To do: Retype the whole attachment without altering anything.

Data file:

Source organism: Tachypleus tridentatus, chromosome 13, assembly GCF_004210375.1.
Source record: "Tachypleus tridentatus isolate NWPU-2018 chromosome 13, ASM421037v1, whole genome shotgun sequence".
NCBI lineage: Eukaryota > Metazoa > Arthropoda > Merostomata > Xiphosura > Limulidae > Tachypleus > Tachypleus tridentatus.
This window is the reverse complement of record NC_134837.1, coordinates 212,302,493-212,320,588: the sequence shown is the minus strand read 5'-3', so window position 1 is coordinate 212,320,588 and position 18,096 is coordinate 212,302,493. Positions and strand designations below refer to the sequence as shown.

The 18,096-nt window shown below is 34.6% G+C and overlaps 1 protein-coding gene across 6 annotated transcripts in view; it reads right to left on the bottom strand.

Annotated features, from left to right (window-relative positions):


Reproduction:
Source organism: Tachypleus tridentatus, chromosome 13, assembly GCF_004210375.1.
Source record: "Tachypleus tridentatus isolate NWPU-2018 chromosome 13, ASM421037v1, whole genome shotgun sequence".
NCBI lineage: Eukaryota > Metazoa > Arthropoda > Merostomata > Xiphosura > Limulidae > Tachypleus > Tachypleus tridentatus.
This window is the reverse complement of record NC_134837.1, coordinates 212,302,493-212,320,588: the sequence shown is the minus strand read 5'-3', so window position 1 is coordinate 212,320,588 and position 18,096 is coordinate 212,302,493. Positions and strand designations below refer to the sequence as shown.

The 18,096-nt window shown below is 34.6% G+C and overlaps 1 protein-coding gene across 6 annotated transcripts in view; it reads right to left on the bottom strand.

Annotated features, from left to right (window-relative positions):